# Talk:Totality assertion

## Why I somewhat rudely deleted the whole page and redirected to something I wrote previously

I found the previous version of this troubling, mainly just because it was confusing, but also because I'm not sure what a page on "totality assertion" is supposed to contain. I redirected to my summary at %total; that summary is brief and should be expanded (especially with examples). But when a sentence needs to be bullet-pointed, I think it's either saying way too much for one sentence or way too little for us to understand! I propose that we have a page about metatheorem that discusses why you'd like to make a %total declaration and what it means for metatheory, and a page about %total (still needs work obviously) that explains how you do it and specifically what it means in terms of logic programming.

In case you disagree and recreate this, specifically:

• there are no infinite-sized terms; if we have a LF term then it is of finite size.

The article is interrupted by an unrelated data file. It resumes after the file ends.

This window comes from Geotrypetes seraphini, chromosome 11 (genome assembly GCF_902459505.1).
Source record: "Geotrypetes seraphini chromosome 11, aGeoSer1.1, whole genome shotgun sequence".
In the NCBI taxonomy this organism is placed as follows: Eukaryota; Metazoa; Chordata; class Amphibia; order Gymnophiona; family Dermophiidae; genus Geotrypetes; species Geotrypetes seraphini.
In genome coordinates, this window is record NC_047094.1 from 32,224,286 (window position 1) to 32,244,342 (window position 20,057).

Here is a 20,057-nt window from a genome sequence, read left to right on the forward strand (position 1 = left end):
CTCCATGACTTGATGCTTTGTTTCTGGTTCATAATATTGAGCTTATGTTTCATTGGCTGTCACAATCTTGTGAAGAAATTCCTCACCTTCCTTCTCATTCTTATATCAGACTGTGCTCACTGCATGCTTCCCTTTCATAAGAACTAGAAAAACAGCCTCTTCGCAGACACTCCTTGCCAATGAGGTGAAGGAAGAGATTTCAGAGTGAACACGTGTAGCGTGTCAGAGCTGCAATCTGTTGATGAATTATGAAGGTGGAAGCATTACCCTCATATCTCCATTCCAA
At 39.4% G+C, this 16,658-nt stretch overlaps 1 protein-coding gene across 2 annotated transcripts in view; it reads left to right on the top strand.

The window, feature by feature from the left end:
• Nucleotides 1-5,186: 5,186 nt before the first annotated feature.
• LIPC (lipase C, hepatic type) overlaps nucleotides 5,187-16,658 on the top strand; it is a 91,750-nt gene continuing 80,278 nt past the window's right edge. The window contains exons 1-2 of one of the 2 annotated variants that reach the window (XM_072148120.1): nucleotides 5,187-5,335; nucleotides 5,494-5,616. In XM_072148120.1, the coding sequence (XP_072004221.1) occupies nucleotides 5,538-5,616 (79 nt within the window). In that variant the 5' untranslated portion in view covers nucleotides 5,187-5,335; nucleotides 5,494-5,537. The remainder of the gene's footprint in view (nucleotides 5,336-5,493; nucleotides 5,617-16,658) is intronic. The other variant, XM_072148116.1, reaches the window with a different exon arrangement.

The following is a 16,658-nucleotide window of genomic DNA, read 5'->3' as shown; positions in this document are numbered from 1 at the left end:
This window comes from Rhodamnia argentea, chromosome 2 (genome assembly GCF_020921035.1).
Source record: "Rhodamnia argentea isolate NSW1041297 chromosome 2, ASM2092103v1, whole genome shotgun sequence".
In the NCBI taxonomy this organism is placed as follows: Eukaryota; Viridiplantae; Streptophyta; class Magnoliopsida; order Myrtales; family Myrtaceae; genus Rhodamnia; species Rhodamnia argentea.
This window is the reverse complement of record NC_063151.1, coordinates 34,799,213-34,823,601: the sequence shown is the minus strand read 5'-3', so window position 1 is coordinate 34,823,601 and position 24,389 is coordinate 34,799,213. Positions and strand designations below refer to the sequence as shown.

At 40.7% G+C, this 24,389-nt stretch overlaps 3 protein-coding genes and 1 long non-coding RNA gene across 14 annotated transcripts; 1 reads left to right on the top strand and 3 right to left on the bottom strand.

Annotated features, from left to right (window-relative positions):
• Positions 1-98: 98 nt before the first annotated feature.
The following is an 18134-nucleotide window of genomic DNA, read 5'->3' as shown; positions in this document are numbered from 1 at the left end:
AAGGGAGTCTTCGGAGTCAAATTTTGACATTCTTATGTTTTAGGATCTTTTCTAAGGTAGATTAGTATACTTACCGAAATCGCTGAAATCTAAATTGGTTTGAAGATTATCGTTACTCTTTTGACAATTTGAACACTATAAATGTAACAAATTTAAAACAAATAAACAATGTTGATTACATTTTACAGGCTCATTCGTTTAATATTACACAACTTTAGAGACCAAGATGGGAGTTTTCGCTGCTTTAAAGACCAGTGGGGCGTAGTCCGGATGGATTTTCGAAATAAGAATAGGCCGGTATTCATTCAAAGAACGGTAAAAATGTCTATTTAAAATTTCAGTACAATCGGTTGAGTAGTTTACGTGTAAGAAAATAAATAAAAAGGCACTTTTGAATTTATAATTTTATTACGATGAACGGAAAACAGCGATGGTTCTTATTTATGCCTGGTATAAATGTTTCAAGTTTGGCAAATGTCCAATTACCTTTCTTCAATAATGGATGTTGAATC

• Though a %total does prove it's "always possible to derive an object.." it is stronger than that: Twelf's logic program search procedure will always succeed.
• It's critical for correctness that the inputs are ground, and the outputs are also guaranteed to be ground.
• There may be no inputs or no outputs (or neither), so using the word "some" might be misleading (it can be read as "exists")
• I'd say (defined by %worlds consisting of zero or more %blocks), since that's all that worlds are.
— Tom 7 10:20, 9 March 2007 (EST)

### Original

A totality assertion states the following:

• Given one or more LF type families indexed by some number of objects
• If some of those indices are treated as inputs and some are treated as outputs (as defined by a %mode for each family)
• If the relevant part of the LF context is formed in a certain way (defined by %worlds and zero or more blocks)
• Then given terms for each of the indices treated as inputs, it is always possible to derive an object of any one of the type families, which means that it is possible to construct an object for each of the output types. Furthermore, based on an induction metric (defined by %total), this term has finite size.

If a type family is indexed by judgments, then a totality assertion proves the metatheorem that for all proof terms witnessing the truth of inputs, there exist proof terms witnessing the truth of each of the outputs; therefore, the totality assertion can be seen as the statement of a theorem that has the form AB for some sets of propositions A and B.